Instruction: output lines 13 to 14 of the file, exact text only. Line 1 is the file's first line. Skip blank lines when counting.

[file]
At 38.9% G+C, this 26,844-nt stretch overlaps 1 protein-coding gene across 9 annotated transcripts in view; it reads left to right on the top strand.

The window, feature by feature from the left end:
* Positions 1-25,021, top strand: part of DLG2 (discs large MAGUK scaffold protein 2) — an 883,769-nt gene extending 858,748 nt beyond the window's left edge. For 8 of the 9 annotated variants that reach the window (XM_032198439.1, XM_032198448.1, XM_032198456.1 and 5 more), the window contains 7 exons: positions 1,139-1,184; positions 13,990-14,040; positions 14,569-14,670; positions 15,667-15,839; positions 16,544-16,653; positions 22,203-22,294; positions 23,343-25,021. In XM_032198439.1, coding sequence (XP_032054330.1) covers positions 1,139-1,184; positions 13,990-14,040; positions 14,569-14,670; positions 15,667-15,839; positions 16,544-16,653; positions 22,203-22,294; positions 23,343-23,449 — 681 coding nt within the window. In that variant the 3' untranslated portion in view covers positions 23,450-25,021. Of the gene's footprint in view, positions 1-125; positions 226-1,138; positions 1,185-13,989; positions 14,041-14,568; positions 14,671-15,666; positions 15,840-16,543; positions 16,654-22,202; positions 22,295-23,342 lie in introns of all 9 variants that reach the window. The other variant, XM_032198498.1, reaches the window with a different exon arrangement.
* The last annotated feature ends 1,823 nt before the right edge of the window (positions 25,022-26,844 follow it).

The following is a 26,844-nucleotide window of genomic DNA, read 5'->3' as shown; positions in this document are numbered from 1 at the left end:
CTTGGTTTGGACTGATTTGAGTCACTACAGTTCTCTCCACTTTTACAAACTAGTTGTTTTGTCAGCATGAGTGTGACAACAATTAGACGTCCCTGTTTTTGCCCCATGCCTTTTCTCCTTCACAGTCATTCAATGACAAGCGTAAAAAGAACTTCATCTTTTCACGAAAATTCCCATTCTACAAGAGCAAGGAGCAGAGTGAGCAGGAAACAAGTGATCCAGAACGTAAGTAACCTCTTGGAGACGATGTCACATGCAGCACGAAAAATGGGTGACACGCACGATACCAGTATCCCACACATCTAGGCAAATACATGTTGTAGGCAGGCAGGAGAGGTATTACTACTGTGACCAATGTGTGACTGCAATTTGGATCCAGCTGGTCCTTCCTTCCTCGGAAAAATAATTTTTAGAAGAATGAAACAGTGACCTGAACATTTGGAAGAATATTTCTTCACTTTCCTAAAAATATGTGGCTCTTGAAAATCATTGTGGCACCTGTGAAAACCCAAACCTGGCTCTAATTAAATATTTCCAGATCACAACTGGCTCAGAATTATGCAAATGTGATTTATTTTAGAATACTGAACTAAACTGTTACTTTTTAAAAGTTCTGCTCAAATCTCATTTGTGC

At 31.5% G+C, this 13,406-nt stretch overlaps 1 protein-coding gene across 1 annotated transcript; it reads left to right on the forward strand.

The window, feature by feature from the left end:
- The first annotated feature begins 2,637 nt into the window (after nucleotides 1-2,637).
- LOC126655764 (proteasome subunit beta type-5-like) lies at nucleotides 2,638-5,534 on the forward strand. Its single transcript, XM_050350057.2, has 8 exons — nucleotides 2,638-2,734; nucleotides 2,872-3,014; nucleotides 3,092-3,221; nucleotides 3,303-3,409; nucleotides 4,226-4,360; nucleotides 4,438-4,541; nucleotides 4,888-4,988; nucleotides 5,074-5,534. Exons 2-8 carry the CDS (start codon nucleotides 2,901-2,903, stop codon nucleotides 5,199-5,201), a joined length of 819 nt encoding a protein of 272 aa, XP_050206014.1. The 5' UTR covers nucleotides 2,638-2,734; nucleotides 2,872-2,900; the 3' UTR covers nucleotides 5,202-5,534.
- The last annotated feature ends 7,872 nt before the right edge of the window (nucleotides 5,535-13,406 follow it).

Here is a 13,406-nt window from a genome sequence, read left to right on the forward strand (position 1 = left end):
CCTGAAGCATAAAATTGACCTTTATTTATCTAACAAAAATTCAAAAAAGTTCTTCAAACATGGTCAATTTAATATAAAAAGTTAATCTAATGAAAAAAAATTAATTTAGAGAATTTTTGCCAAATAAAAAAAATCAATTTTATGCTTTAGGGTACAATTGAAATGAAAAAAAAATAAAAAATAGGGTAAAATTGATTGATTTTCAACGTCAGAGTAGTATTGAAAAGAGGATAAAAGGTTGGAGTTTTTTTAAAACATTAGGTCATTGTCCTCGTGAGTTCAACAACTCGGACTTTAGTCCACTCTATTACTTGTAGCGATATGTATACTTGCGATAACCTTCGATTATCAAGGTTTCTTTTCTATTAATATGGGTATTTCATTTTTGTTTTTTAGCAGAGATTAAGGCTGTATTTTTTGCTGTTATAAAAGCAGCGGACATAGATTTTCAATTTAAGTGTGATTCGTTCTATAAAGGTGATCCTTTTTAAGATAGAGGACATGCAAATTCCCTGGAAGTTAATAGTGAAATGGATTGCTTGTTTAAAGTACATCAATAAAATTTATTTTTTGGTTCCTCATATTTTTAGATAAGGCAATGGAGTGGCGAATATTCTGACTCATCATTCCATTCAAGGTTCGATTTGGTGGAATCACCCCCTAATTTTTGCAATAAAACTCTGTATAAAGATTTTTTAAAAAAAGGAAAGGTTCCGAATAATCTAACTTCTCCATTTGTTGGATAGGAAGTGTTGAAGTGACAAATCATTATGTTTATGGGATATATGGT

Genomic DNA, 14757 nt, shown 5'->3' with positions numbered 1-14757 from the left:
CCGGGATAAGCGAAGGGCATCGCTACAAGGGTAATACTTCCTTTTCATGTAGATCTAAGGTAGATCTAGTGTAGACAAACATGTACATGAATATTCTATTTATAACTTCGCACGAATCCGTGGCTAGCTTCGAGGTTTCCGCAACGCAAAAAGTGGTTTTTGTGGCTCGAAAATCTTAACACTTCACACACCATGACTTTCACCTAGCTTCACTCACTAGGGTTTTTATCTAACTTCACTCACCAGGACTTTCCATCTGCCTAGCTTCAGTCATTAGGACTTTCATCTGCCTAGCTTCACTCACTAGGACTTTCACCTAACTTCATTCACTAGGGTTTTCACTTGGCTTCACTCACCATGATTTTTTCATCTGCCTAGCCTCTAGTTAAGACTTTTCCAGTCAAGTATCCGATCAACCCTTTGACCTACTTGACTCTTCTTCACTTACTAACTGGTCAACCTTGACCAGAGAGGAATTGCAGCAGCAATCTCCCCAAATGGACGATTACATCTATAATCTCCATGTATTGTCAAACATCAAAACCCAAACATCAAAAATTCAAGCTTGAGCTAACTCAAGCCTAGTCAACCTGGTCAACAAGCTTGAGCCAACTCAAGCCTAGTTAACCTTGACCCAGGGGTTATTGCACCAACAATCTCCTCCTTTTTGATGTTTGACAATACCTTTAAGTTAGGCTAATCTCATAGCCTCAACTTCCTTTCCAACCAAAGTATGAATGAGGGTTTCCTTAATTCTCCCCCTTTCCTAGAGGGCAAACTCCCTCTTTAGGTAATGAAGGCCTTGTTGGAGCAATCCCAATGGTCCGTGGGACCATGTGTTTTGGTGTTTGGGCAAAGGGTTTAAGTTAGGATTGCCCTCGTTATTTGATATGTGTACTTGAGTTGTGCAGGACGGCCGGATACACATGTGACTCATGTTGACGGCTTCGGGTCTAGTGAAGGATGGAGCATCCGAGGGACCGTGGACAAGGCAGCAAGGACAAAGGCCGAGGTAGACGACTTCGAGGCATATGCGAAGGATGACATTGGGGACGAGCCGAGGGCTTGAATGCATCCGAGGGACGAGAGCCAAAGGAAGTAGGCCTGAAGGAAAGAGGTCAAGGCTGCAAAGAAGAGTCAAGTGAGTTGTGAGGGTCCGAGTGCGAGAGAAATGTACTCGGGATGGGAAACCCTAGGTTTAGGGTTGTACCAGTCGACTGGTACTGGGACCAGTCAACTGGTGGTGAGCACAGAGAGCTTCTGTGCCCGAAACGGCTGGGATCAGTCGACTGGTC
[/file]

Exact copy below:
CCTGAAGCATAAAATTGACCTTTATTTATCTAACAAAAATTCAAAAAAGTTCTTCAAACATGGTCAATTTAATATAAAAAGTTAATCTAATGAAAAAAAATTAATTTAGAGAATTTTTGCCAAATAAAAAAAATCAATTTTATGCTTTAGGGTACAATTGAAATGAAAAAAAAATAAAAAATAGGGTAAAATTGATTGATTTTCAACGTCAGAGTAGTATTGAAAAGAGGATAAAAGGTTGGAGTTTTTTTAAAACATTAGGTCATTGTCCTCGTGAGTTCAACAACTCGGACTTTAGTCCACTCTATTACTTGTAGCGATATGTATACTTGCGATAACCTTCGATTATCAAGGTTTCTTTTCTATTAATATGGGTATTTCATTTTTGTTTTTTAGCAGAGATTAAGGCTGTATTTTTTGCTGTTATAAAAGCAGCGGACATAGATTTTCAATTTAAGTGTGATTCGTTCTATAAAGGTGATCCTTTTTAAGATAGAGGACATGCAAATTCCCTGGAAGTTAATAGTGAAATGGATTGCTTGTTTAAAGTACATCAATAAAATTTATTTTTTGGTTCCTCATATTTTTAGATAAGGCAATGGAGTGGCGAATATTCTGACTCATCATTCCATTCAAGGTTCGATTTGGTGGAATCACCCCCTAATTTTTGCAATAAAACTCTGTATAAAGATTTTTTAAAAAAAGGAAAGGTTCCGAATAATCTAACTTCTCCATTTGTTGGATAGGAAGTGTTGAAGTGACAAATCATTATGTTTATGGGATATATGGT

Genomic DNA, 14757 nt, shown 5'->3' with positions numbered 1-14757 from the left: